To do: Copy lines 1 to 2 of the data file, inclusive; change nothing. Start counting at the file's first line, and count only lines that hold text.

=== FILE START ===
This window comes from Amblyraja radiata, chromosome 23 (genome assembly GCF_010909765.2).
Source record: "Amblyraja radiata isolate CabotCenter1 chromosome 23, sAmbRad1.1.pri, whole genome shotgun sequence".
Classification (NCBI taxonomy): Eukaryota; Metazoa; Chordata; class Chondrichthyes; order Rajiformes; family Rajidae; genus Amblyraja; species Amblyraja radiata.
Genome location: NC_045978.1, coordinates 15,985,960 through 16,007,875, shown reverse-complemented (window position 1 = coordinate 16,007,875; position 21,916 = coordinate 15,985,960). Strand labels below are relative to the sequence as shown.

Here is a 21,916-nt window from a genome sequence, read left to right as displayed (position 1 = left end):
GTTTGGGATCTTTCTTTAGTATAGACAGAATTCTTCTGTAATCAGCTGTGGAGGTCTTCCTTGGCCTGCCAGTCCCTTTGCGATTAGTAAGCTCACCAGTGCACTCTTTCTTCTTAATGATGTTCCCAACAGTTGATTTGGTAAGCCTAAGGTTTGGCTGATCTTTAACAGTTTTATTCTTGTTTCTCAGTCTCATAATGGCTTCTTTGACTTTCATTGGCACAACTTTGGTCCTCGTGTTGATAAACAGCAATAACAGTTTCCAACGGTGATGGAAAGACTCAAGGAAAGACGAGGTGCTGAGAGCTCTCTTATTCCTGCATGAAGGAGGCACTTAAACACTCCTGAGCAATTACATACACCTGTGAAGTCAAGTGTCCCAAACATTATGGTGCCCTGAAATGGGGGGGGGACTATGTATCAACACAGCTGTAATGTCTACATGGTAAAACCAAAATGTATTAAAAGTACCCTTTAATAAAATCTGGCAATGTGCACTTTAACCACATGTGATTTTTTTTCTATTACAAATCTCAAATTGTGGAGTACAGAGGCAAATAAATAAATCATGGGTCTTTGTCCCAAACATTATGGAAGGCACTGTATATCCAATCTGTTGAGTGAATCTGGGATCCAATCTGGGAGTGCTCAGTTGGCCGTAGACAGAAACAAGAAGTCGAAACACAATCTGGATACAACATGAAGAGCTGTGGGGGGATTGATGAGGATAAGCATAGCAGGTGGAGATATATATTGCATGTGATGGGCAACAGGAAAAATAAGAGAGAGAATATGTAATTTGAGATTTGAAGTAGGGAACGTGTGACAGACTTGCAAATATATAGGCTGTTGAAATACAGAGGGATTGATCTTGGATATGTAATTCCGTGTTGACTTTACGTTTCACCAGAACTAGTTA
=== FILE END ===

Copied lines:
This window comes from Amblyraja radiata, chromosome 23 (genome assembly GCF_010909765.2).
Source record: "Amblyraja radiata isolate CabotCenter1 chromosome 23, sAmbRad1.1.pri, whole genome shotgun sequence".